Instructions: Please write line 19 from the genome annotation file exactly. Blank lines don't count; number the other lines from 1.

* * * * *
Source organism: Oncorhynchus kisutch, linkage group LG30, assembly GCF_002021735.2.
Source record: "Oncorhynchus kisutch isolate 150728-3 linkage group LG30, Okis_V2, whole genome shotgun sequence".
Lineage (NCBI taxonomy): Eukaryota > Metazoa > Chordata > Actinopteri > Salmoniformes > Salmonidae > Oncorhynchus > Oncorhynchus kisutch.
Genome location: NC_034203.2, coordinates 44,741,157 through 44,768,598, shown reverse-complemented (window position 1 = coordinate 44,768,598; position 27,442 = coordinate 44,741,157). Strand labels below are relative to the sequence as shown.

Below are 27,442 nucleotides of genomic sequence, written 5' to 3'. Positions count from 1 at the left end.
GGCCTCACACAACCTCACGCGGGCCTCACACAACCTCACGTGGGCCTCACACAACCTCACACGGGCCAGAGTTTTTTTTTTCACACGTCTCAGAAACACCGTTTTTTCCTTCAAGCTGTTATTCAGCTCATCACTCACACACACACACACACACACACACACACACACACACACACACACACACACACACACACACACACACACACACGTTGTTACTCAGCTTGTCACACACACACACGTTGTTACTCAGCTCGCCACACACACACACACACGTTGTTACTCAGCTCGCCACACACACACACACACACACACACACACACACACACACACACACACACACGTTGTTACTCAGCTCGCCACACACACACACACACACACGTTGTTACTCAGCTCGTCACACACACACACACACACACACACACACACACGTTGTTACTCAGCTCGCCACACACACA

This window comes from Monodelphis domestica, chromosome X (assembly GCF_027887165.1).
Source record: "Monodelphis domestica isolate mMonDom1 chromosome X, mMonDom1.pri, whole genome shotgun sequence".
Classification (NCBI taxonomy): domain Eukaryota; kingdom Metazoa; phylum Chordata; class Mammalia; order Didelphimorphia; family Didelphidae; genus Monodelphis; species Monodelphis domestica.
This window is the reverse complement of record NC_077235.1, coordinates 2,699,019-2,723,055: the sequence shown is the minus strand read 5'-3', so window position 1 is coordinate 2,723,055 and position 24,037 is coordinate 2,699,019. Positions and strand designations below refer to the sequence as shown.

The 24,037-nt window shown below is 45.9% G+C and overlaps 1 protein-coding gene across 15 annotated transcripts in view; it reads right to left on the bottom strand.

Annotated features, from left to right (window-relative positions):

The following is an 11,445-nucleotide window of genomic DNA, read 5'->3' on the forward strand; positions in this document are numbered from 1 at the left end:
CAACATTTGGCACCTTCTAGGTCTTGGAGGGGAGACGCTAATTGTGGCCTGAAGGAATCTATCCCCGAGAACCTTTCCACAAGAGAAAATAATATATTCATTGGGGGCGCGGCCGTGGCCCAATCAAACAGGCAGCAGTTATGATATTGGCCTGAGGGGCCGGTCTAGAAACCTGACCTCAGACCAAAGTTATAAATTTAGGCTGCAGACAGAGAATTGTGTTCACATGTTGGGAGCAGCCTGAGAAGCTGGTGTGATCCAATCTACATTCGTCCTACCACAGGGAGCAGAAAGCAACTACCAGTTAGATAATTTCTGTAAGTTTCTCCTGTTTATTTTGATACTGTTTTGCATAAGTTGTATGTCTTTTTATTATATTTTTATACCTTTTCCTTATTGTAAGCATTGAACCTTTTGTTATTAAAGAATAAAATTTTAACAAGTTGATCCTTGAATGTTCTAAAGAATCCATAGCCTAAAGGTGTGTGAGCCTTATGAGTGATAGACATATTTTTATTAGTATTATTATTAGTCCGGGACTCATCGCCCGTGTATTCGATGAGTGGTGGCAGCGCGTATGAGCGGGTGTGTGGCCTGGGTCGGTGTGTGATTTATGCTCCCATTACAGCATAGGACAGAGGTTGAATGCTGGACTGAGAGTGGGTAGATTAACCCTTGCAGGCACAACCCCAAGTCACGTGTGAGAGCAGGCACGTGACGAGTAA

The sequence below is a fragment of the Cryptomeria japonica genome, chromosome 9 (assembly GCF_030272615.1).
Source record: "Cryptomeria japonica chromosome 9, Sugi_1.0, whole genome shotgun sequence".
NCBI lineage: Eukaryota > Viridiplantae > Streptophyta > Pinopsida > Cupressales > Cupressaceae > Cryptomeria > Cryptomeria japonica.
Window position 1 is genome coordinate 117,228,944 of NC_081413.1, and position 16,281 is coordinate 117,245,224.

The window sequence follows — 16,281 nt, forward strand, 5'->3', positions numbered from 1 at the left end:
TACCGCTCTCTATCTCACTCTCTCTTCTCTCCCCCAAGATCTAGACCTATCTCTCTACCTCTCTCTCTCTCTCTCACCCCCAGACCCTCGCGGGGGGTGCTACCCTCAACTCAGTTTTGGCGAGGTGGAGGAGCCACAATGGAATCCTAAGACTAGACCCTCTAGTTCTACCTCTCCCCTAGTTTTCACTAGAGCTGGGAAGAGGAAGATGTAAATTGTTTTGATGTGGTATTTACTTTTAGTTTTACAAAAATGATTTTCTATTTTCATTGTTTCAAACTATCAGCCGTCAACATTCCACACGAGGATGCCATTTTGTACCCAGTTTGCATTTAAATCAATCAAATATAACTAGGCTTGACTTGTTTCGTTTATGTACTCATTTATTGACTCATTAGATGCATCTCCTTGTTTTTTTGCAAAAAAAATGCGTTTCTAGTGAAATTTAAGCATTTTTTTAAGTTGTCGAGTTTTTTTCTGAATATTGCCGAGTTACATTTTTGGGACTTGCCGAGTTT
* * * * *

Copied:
The window sequence follows — 16,281 nt, forward strand, 5'->3', positions numbered from 1 at the left end: